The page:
The play, inspired by Somadeva Suri’s Yashastilaka written in 950 AD, centres on the Jain abhorrence of violence in any form—particularly of value-less blood sacrifices. No sharper parallel seems likely at this juncture with the Indo-Pakistan conflict. As in the ancient tale, Karnad’s play deals with the story of a king, his queen and the queen mother, but now also joined by a lowly mahout.
The play opens with the mahout and the queen in a temple courtyard after a sexual interlude. The mahout, who has a lovely singing voice, has roused the queen from her lord’s side and drawn her to the temple. They are surprised by the king who has followed his wife out of the palace and has heard the sighs and groans of love, not once but twice. But the king does not, in the style of all epics, instantly run his wife through with a sword. For one thing, he has been converted to Jainism by her and, more importantly, he is not carrying a sword. He also happens to care deeply for her. She has so far not borne him a child and has already had a miscarriage.
The king had even dreamed his wife’s infidelity. While he does not want to act, his mother has no such qualms. To cleanse the family name and assure the honourable continuance of the royal line, the queen mother decides that a hundred fowl shall be sacrificed. This suddenly becomes the focus of an intra-family conflict. In the end, it is the queen who kills herself. She, by herself, is the only true sacrifice in expiation of her sin. Her act becomes the expression of the anger and violence in each one of us.
Bali is the outcome of a brief given to Girish Karnad by Vayu Naidu, the play’s commissioning producer. It required Karnad to consider the global impact of India’s partition on a millennial civilisation. Karnad, in turn, chose to look at the anatomy of violence and non-violence as expressed by the themes of the Jain epic.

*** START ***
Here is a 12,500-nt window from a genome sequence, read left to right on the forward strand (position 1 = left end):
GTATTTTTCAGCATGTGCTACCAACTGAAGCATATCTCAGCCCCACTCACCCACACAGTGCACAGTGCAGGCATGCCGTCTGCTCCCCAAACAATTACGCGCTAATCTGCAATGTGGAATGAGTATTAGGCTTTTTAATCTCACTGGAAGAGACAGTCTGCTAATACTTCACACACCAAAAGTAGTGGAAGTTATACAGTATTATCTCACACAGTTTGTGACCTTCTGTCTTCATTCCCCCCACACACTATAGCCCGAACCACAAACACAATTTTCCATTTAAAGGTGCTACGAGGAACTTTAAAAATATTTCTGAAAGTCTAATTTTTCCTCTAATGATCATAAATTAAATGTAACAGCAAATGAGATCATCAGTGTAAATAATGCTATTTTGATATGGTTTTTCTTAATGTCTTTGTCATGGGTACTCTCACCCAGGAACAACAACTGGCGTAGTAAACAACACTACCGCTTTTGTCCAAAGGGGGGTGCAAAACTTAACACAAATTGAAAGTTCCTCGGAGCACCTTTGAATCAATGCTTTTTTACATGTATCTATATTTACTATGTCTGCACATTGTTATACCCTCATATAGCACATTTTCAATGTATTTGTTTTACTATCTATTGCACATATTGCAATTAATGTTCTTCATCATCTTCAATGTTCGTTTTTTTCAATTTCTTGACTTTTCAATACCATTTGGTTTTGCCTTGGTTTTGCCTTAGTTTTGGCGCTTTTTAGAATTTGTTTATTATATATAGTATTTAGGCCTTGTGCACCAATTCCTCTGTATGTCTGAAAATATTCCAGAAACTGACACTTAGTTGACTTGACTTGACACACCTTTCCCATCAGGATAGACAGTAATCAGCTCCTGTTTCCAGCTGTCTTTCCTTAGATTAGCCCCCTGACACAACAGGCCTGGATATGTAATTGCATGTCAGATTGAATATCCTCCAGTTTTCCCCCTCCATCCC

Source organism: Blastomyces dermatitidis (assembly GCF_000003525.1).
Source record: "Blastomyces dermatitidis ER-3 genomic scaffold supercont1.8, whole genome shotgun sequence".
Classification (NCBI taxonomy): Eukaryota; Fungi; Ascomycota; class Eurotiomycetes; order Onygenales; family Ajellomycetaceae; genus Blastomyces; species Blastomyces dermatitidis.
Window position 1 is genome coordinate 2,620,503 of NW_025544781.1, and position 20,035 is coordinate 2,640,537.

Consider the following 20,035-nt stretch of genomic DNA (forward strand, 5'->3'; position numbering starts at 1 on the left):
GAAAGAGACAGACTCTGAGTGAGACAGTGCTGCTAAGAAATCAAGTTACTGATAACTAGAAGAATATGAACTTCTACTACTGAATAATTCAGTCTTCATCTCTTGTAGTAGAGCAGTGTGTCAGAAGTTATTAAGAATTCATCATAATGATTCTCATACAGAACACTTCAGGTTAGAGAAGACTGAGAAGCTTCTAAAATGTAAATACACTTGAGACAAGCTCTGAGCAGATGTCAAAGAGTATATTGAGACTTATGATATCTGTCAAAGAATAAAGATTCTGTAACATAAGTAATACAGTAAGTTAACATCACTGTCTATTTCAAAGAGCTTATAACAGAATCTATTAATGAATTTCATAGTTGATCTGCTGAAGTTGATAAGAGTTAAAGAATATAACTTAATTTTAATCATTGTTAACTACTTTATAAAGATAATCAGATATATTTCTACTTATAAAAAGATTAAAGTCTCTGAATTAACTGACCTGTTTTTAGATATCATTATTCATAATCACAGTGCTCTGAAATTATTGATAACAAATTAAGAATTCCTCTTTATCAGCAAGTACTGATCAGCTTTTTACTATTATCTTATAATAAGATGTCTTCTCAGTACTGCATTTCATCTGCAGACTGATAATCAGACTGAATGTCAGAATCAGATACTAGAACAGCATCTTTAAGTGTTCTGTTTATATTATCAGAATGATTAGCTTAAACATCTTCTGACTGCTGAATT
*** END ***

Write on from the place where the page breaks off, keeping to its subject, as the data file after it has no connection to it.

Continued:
The Leicester Haymarket Theatre gave the play production values and theatrical effects which afford it the unmistakable look of little expense having been spared. Perhaps the most remarkable aspect is its conception as a near musical. The lyrics by Karnad have been set to music by Andrew Dodge. And it isn’t the "fusion" cliche we have learned to accept. Dodge evokes rather than states. One musical solution that was imaginative as well as highly effective was the use of a jazz saxophone to represent the mahout’s voice.
Bali was also blessed to have two fine actors, Neve Taylor as the queen and Gary Turner as the king, both of whom have excellent singing voices and the talent to get under the skin of demanding roles. The play has been directed with sensitivity and flair by Nona Shepphard. But there is no doubt that, despite a lack of lines and time onstage, the success of the production is Naseeruddin Shah’s singing mahout. The writing of the play is contemporary and conversational, not in the "epic" style. This suits the actor’s inimitable informality and droll gifts. There is little doubt Naseer will be the star attraction in a city with one of the largest ethnic Indian populations in the UK. Ratna Pathak Shah as the queen mother is a steely, dominant force with a benevolent Lady Macbeth-like quality.
The play’s basic conflict is less human than one of philosophies. It is not easy to engage audience emotions nowadays in the cut and thrust of ideas and intellectual stances. That the production succeeds is as much a tribute to the play itself as to the remarkable cast. To the physicality of sound and sight must be added the production’s use of the power of myth. In Bali, pseudo-historical figures have been given the enormous stature of myth. It’s one of the prime ingredients of the production’s appeal and the force of its ideas.